Mexican government officials are quick to boast about their success in capitalizing the country’s electricity sector over the past two years. During that time Mexico has raised $1.4 billion in private investment commitments through international tenders, or the equivalent of about 2,100 megawatts of additional generating capacity, according to the Comisión Federal de Electricidad, the country’s energy regulatory commission.
Just this year, say CFE officials, the government has awarded five independent power production (IPP) contracts and two build-lease-transfer contracts, which equal roughly 2,000 MW, or about $1.3 billion in investment. And officials plan to tender as many as 17 projects by the end of next year in an effort to increase investments in the sector to $3.3 billion.
Though such investment is substantial, the additional capitalization still falls short-significantly short-of enabling the country to meet its future electricity demand.
In February, the government said that at least 13,000 MW of additional generating capacity would be needed in the next six years to keep up with Mexico’s expected 6% annual growth in electricity demand. That would mean generation, transmission and distribution investments equaling $25 billion during that time.
“In general, the reality is that Mexico’s energy needs are growing much faster than the government can finance them,” said Jose Ordoñez, director at Salomon Smith Barney.
Over the past several years, IPP contracts, as well as build-lease-transfer and build-own-operate contracts, have really been the only source of private investment in Mexico’s electricity sector. But these contracts such as IPPs, which only allow for investment in generation, not in transmission and distribution aren’t enough to keep up with the country’s burgeoning demand.
The numbers speak for themselves: the 13,000 MW of additional generation capacity required is more than a third of today’s 36,000 MW of available capacity.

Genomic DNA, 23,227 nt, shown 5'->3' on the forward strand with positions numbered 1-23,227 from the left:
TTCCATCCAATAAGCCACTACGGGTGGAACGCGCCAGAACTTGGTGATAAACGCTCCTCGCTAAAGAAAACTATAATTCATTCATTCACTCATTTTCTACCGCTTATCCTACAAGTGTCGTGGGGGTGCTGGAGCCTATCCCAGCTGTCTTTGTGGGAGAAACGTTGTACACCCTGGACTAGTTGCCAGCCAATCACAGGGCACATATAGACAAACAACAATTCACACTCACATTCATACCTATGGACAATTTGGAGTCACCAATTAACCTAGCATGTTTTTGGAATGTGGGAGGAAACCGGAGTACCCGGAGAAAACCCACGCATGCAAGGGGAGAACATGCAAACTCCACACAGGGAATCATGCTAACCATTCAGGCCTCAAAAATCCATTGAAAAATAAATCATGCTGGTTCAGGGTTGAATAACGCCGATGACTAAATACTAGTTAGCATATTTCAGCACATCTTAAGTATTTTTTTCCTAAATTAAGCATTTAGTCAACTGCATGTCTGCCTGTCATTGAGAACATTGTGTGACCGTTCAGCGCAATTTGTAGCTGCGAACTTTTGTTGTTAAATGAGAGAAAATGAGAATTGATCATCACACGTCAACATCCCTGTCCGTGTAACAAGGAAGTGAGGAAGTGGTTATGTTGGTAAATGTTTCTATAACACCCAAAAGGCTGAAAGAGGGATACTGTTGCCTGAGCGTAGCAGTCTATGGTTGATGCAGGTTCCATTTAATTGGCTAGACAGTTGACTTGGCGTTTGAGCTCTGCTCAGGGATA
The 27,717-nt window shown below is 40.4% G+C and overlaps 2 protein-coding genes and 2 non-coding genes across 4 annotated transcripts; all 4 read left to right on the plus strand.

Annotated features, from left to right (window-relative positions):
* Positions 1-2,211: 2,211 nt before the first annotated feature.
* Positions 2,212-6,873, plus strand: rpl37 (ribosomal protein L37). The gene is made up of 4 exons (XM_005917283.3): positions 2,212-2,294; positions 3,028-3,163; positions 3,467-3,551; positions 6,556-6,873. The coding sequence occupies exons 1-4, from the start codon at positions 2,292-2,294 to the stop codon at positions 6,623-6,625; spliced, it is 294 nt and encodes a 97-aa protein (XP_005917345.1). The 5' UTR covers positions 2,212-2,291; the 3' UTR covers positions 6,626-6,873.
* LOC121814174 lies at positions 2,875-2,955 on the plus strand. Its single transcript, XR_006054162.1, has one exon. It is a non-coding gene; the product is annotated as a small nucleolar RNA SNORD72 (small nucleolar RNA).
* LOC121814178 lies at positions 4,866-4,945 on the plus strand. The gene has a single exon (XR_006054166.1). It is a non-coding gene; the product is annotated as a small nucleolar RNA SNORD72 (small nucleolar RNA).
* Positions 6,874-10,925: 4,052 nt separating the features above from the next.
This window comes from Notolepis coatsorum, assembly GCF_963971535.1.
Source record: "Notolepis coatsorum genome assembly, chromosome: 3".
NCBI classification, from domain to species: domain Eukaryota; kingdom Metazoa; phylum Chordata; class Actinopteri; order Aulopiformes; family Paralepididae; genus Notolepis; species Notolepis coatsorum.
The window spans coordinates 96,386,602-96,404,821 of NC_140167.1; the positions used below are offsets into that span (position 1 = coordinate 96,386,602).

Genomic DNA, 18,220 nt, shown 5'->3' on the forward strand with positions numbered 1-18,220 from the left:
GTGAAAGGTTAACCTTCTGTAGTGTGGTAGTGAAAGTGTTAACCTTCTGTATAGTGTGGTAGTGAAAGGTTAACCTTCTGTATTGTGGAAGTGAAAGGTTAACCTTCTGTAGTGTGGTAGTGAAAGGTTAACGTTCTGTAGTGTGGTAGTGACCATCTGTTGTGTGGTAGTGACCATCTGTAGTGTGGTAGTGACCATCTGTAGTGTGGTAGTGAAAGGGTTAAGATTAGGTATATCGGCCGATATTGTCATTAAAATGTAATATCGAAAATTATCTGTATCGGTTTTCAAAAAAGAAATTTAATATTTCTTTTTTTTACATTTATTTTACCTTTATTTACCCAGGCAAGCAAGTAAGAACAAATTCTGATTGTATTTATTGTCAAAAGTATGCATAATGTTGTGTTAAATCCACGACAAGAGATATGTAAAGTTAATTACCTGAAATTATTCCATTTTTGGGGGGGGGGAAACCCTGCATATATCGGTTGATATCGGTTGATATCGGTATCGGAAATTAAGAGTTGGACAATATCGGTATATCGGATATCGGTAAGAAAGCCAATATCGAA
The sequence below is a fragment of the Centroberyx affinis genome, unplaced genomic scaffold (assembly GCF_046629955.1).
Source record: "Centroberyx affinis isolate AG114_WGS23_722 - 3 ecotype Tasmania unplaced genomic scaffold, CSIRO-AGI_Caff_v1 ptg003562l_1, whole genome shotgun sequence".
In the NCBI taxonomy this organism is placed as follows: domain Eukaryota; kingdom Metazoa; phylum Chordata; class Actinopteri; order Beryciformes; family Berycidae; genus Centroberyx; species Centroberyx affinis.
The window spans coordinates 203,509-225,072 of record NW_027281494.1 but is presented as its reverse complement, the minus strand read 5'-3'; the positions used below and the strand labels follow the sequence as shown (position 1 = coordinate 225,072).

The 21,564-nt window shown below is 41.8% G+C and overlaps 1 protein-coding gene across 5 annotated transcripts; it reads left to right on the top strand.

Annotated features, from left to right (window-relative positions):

“If Mexico wants to continue growing, it needs an injection of external funds to fuel the growth and meet the supply,” said Lawson Steele, utilities analyst at Warburg Dillon Read.
According to consulting firm CG/LA Infrastructure, capacity add-ons necessary to meet CG/LA’s baseline demand forecasts total 23,500 MW through 2008-or a necessary average investment in generation of about $1.8 billion per year over the next ten years.
This is a difficult target to meet, especially considering the fact that the share of the public power sector investment devoted to generation dropped from 54% in 1992 to 26% in 1997.
“There has been an average decline (in overall public investment) from roughly $2.1 billion per year in the early 1990s to roughly $1 billion per year in the past four years,” said Mark D. Hoff, director of CG/LA Infrastructure’s power sector. “That shortfall needs to be met, and the only logical source is private investment,” he added.
That’s exactly the idea behind Mexican President Ernesto Zedillo’s new and significantly controversial proposal that pushes for a structural reform of the country’s electricity sector to allow private sector participation in generation and distribution through long-term concessions.
|George S. Liparidis, Max Yzaguirre, John Hushon.|
For the past three decades, the two state-owned utility companies, Comisión Federal de Electricidad (CFE) and Luz Fuerza del Centro (LFC), have been responsible for electric power generation, transmission and distribution. CFE supplies power to the whole country, except Mexico City and its surrounding cities, where LFC is a supplier.
Without this reform, in which developers will be able to participate in generation and distribution, Mexico will not be able to fulfill electricity demand, says Zedillo. Most industry analysts agree, saying the reform bill is not an option, but a necessity.
“Electric power is not a luxury item,” said Max Yzaguirre, president and CEO of US energy company Enron’s Mexico division. “It’s something needed for economic growth, public health and well being.”
Added James E. Callahan, president and managing director at BankBoston in Mexico: “Mexico is almost unique in not having privatized its energy sector.”
Increasing the private sector’s participation has enraged many Mexicans. With the bad privatization experience of the Salinas era fresh in their minds, most view electricity as a public service that should be the state’s responsibility. Critics also say the US is the true benefactor of the opening, as it will also help fulfill the US’s limited demand.
Analysts, bankers and industry players in and out of Mexico view the privatization as an inevitable necessity and applaud Zedillo’s initiative. “Bringing competition into a sector in the long run generally leads to improvement and reduction in energy costs, like in Chile and Argentina,” said Salomon’s Ordoñez. “Competition is always good for the market. Added Hoff: “Mexico is behind the curve in its opening to private investors.”